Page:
1300-50; (v.) Middle Englishlauden < Latinlaudāre to praise, derivative of laus (stem laud-) praise; (noun) Middle Englishlaude, back formation from laudes (plural) < Late Latin, special use of plural of Latinlaus praise
Commentary has ranged from lauding the study as groundbreaking to criticizing it as an example of poor science.
But there's a difference between praising their efforts and lauding the outcomes.
Another point: don't go looking for the ego boost of family and friends lauding your efforts.
Slippery slope of lauding questionable methods using illogic and false data as long as the results are good.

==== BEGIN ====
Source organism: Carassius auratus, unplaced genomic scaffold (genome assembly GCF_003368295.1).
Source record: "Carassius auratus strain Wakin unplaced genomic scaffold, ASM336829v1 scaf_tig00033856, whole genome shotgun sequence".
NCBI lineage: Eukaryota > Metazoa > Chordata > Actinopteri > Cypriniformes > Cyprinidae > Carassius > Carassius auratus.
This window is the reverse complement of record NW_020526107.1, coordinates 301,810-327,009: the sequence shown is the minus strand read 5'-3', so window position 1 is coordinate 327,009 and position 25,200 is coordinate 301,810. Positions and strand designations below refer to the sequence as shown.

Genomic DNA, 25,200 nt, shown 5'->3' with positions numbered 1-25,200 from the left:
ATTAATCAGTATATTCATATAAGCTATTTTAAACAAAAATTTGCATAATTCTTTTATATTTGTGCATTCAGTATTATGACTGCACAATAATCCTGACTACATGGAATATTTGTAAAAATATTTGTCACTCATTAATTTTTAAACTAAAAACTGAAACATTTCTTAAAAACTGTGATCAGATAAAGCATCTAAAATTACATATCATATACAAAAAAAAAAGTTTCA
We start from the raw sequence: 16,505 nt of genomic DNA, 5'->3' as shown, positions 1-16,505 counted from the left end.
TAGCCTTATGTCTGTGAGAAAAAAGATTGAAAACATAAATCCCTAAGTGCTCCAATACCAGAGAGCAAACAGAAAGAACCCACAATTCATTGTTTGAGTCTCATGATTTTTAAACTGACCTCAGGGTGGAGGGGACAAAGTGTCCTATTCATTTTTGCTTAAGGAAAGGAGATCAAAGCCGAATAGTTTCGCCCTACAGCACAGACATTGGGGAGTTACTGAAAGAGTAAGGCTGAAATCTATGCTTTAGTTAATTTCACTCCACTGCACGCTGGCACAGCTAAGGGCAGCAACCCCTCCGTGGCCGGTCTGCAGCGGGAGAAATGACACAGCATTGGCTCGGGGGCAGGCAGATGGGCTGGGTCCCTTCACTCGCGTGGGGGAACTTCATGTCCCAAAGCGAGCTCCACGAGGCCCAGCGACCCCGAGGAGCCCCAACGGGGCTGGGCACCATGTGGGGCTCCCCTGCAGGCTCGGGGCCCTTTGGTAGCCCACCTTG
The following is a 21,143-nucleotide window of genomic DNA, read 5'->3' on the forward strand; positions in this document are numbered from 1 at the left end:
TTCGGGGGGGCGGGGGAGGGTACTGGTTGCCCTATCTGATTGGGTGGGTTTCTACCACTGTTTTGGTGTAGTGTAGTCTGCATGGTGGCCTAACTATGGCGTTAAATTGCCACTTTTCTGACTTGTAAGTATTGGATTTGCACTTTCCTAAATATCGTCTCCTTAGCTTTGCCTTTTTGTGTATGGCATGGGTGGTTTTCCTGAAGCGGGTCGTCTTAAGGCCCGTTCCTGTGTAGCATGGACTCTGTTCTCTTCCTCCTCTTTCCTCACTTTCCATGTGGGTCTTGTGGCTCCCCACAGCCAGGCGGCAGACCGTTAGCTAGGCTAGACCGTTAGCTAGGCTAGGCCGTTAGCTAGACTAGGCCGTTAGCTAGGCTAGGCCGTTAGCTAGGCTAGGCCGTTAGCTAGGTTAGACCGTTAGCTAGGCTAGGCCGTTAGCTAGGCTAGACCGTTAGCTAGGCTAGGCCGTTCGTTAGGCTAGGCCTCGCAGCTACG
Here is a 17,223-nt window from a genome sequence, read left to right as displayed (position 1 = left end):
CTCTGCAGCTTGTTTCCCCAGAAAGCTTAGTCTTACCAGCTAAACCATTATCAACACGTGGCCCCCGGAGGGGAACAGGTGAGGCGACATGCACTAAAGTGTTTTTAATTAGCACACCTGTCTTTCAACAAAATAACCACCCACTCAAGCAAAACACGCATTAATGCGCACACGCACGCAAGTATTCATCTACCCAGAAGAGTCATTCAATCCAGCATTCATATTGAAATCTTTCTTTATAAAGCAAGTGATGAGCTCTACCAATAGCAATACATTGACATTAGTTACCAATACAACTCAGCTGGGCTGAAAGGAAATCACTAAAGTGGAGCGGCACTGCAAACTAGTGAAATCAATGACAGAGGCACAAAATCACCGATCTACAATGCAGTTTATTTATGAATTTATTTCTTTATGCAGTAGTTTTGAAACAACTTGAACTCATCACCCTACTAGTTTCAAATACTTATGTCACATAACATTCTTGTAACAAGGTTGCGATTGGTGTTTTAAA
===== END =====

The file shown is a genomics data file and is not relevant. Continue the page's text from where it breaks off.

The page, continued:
British Dictionary definitions for lauding
(transitive) to praise or glorify
praise or glorification
C14: vb from Latin laudāre; n from laudēs, pl of Latin laus praise
William. 1573–1645, English prelate; archbishop of Canterbury (1633–45). His persecution of Puritans and his High Church policies in England and Scotland were a cause of the Civil War; he was impeached by the Long Parliament (1640) and executed